Xpert MTB/RIF and Xpert MTB/RIF Ultra for pulmonary tuberculosis and rifampicin resistance in adults

UPDATED

David J Horne1, Mikashmi Kohli2, Jerry S Zifodya3, Ian Schiller2 Nandini Dendukuri2, Deanna Tollefson4, Samuel G Schumacher5
Eleanor A Ochodo6, Madhukar Pai2, Karen R Steingart7

1. Department of Medicine, Division of Pulmonary and Critical Care Medicine, and Firland Northwest TB Center, University of Washington, Seattle, USA
2. Department of Epidemiology, Biostatistics and Occupational Health, McGill University, Montreal, Canada
3. Pulmonary and Critical Care Medicine, University of Washington, Seattle, USA
4. Department of Global Health, University of Washington, Seattle, USA
5. FIND, Geneva, Switzerland
6. Centre for Evidence‐based Health Care, Faculty of Medicine and Health Sciences, Stellenbosch University, Cape Town, South Africa
7. Department of Clinical Sciences, Liverpool School of Tropical Medicine, Liverpool, UK

Horne  DJ, Kohli  M, Zifodya  JS, Schiller  I, Dendukuri  N, Tollefson  D, Schumacher  SG, Ochodo  EA, Pai  M, Steingart  KR. Xpert MTB/RIF and Xpert MTB/RIF Ultra for pulmonary tuberculosis and rifampicin resistance in adults. Cochrane Database of Systematic Reviews 2019, Issue 6. Art. No.: CD009593. DOI: 10.1002/14651858.CD009593.pub4

Access the full text article here: DOI: 10.1002/14651858.CD009593.pub4

Xpert MTB/RIF and Xpert Ultra for diagnosing pulmonary tuberculosis and rifampicin resistance in adults

Why is improving the diagnosis of pulmonary tuberculosis important?

Tuberculosis causes more deaths globally than any other infectious disease. When detected early and effectively treated, tuberculosis is largely curable, but in 2017, around 1.6 million people died of tuberculosis. Xpert MTB/RIF and Xpert Ultra, the newest version, are World Health Organization‐recommended tests that simultaneously detect tuberculosis and rifampicin resistance in persons with tuberculosis symptoms. Rifampicin is an important anti‐tuberculosis drug. Not recognizing tuberculosis early may result in delayed diagnosis and treatment, severe illness, and death. An incorrect tuberculosis diagnosis may result in anxiety and unnecessary treatment.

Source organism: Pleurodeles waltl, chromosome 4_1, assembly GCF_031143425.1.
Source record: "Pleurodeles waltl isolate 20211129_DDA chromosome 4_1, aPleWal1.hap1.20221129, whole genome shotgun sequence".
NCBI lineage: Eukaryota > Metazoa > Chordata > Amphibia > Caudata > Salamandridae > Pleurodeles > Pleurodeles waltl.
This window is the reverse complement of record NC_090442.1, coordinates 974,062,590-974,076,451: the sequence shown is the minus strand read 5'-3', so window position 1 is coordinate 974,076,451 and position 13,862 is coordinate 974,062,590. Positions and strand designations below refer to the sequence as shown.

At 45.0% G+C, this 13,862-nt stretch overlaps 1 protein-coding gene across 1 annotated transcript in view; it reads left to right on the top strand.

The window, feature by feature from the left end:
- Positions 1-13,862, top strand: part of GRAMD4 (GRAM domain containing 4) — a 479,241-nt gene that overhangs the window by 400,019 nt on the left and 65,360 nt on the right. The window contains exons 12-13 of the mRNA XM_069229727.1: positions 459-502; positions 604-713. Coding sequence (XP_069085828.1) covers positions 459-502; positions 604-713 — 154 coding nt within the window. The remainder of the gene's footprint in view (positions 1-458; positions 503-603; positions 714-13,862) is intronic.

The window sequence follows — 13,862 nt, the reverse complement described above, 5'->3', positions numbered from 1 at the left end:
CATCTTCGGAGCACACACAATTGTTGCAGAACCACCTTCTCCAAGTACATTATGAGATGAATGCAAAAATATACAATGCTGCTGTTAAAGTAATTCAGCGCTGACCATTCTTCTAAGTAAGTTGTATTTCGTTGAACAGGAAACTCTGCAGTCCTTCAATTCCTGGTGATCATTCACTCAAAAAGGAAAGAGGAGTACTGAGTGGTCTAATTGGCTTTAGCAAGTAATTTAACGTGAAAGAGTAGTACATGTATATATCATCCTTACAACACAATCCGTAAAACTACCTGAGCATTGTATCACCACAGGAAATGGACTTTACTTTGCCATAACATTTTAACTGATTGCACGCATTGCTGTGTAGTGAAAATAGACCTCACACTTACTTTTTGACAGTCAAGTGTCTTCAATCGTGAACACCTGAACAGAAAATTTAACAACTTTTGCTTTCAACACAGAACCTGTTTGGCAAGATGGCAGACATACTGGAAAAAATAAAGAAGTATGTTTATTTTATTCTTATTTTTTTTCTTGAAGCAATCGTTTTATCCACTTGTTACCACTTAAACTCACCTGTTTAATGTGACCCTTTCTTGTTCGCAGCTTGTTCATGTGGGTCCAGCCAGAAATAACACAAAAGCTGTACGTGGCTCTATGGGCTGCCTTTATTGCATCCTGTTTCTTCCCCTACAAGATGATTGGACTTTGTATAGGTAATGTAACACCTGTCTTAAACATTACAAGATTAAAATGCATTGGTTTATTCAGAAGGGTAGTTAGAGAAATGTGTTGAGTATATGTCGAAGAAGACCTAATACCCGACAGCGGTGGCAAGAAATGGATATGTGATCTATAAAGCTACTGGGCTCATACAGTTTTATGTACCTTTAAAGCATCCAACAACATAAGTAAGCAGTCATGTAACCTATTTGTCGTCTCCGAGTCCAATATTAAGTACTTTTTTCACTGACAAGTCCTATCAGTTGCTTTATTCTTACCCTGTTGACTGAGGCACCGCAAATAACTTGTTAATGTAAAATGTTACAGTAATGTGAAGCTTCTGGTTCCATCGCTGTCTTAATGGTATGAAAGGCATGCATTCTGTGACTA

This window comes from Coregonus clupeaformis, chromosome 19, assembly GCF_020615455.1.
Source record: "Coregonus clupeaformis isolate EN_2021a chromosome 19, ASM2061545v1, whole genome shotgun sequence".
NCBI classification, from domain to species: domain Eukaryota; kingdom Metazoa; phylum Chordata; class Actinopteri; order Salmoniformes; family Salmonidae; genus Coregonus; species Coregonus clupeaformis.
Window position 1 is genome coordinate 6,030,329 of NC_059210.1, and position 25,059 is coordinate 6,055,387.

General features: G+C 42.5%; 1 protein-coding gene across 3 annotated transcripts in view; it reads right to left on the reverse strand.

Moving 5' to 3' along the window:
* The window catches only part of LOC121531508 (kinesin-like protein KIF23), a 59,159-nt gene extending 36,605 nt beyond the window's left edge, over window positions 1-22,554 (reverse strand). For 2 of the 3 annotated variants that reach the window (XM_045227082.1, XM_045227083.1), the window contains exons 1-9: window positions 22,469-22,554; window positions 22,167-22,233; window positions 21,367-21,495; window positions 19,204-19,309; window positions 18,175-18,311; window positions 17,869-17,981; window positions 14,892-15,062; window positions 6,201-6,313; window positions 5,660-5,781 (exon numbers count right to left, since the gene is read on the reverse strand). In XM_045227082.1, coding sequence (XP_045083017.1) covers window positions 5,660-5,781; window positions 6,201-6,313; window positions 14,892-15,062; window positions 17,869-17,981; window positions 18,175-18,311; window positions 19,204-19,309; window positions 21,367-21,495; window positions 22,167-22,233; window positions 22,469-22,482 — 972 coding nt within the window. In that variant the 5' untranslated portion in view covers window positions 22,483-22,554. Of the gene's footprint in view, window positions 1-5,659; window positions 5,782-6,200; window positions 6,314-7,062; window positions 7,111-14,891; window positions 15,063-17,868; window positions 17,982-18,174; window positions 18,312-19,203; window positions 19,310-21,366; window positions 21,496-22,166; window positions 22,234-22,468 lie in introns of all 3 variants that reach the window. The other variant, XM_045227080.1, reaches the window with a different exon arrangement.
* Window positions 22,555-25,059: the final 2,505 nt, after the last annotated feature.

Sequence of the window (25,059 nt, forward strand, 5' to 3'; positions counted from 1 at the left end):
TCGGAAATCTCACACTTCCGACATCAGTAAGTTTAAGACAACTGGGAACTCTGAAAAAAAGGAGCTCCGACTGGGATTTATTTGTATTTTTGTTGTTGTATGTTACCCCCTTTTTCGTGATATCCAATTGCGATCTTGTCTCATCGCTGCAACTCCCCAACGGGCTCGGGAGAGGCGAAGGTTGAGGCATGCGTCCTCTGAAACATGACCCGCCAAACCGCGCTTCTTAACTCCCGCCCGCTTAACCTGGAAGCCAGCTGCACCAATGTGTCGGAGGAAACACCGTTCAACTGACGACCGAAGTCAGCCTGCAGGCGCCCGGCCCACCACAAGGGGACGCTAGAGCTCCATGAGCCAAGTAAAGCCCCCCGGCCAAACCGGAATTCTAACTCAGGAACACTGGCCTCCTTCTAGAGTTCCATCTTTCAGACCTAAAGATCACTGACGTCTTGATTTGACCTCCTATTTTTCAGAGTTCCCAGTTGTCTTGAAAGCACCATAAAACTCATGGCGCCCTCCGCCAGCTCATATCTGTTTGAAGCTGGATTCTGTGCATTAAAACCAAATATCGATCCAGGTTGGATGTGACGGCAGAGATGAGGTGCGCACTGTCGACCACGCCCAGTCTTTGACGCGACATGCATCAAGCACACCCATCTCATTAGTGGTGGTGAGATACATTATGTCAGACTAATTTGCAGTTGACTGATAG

What is the aim of this review?

To determine how accurate Xpert MTB/RIF and Xpert Ultra are for diagnosing pulmonary tuberculosis (PTB) and rifampicin resistance in adults. This is an update of the 2014 Cochrane Review.

What was studied in this review?

Xpert MTB/RIF and Xpert Ultra, with results measured against culture (benchmark).

What are the main results in this review?

95 studies: 86 studies (42,091 participants) evaluated Xpert MTB/RIF for tuberculosis; 57 studies (8287 participants) for rifampicin resistance. One study compared Xpert Ultra and Xpert MTB/RIF.

For PTB, Xpert MTB/RIF was sensitive (85%), registering positive in people who actually had tuberculosis, and specific (98%), i.e. it did not register positive in people who were actually negative. Xpert Ultra had higher sensitivity than Xpert MTB/RIF (88% versus 83%) in one study.

For rifampicin resistance, Xpert MTB/RIF was highly sensitive (96%) and specific (98%). Xpert Ultra gave similar results.

Xpert MTB/RIF was better for diagnosing tuberculosis in HIV‐negative than in HIV‐positive people.

How confident are we in the results of this review?

Confident. We included many studies and used the best reference standards.

Who do the results of this review apply to?

People with presumed PTB or rifampicin resistance.

What are the implications of this review?

In theory, among 1000 people where 100 have tuberculosis on culture, 103 would be Xpert MTB/RIF‐positive and 18 (17%) would not have tuberculosis (false‐positives); 897 would be Xpert MTB/RIF‐negative and 15 (2%) would have tuberculosis (false‐negatives).

Among 1000 people where 100 have rifampicin resistance, 114 would be positive for rifampicin resistance and 18 (16%) would not have rifampicin resistance (false‐positives); 886 would be negative for rifampicin resistance and four (0.4%) would have rifampicin resistance (false‐negatives).

How up‐to‐date is this review?

To 11 October 2018.